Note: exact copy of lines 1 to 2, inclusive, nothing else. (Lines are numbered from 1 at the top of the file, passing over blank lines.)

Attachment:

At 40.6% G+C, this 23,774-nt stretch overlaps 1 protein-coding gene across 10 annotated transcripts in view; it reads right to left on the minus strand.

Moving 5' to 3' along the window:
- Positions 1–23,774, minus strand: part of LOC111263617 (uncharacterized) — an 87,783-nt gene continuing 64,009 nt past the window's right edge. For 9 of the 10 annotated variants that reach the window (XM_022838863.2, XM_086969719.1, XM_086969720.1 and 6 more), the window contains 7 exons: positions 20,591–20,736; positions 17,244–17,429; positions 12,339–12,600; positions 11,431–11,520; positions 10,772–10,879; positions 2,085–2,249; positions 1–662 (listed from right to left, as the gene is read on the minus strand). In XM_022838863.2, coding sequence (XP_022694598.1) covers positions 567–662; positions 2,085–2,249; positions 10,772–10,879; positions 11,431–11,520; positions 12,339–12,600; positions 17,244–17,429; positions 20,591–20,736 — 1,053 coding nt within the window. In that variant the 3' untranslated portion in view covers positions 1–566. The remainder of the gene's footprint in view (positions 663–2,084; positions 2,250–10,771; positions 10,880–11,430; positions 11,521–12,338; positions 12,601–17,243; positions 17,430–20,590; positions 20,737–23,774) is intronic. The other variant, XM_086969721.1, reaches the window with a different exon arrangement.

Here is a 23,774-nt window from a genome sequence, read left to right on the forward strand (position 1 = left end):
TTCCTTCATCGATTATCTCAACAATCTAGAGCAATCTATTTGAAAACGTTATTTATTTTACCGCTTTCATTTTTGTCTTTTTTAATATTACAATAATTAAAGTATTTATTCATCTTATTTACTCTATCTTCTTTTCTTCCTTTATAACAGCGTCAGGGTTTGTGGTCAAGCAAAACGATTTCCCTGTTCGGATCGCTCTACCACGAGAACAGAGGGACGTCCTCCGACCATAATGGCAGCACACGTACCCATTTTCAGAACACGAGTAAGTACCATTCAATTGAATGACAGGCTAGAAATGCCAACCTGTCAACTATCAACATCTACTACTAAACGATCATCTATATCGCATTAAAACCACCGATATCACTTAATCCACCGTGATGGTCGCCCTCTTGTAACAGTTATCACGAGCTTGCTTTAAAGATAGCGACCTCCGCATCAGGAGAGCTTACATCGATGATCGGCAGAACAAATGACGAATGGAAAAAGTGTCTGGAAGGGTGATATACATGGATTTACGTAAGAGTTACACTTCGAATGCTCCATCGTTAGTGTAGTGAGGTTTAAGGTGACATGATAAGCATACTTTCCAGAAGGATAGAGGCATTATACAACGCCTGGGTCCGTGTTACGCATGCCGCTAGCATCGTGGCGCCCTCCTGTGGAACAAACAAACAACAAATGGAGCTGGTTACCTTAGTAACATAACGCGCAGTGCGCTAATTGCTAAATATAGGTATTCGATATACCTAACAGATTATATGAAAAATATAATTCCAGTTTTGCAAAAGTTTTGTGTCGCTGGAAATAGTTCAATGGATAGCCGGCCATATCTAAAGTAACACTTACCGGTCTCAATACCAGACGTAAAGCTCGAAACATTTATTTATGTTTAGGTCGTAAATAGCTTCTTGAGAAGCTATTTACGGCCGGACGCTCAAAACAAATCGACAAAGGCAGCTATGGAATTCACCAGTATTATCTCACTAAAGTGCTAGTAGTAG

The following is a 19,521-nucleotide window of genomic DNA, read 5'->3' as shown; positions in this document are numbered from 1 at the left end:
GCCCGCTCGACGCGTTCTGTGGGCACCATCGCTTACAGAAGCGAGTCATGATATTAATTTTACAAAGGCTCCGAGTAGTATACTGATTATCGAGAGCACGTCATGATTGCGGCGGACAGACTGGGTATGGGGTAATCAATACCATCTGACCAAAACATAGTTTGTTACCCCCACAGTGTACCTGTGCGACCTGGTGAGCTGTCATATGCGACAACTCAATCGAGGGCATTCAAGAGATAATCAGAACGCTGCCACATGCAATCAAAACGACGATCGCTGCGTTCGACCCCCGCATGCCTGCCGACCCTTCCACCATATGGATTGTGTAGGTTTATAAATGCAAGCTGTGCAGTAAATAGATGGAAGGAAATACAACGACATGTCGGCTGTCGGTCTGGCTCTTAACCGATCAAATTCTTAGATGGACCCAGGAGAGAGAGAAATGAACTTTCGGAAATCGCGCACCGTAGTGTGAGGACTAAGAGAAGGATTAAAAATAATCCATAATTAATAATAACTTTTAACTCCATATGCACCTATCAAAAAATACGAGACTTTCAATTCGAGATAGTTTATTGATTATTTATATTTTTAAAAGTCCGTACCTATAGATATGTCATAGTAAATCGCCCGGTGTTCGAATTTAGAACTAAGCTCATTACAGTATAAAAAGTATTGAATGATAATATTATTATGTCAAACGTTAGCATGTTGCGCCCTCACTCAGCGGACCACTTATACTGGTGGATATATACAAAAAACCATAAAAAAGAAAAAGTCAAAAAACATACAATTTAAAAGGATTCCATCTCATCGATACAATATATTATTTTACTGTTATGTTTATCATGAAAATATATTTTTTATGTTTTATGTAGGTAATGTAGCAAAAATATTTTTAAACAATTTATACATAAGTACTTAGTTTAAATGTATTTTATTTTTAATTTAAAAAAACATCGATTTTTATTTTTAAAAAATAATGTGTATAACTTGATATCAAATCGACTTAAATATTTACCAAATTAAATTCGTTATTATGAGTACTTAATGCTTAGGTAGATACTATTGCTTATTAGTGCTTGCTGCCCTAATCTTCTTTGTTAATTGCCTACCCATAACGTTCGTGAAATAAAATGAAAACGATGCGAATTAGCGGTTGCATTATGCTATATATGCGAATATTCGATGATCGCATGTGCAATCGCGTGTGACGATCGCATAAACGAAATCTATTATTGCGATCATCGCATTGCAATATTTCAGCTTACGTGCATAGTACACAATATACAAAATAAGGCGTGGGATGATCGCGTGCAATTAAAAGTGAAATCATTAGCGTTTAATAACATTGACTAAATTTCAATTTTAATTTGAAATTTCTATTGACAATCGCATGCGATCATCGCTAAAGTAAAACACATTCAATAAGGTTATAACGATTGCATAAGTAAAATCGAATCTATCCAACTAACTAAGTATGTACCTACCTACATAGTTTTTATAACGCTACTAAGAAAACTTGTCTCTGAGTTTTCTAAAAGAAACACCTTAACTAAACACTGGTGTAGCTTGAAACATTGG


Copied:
At 40.6% G+C, this 23,774-nt stretch overlaps 1 protein-coding gene across 10 annotated transcripts in view; it reads right to left on the minus strand.

Moving 5' to 3' along the window: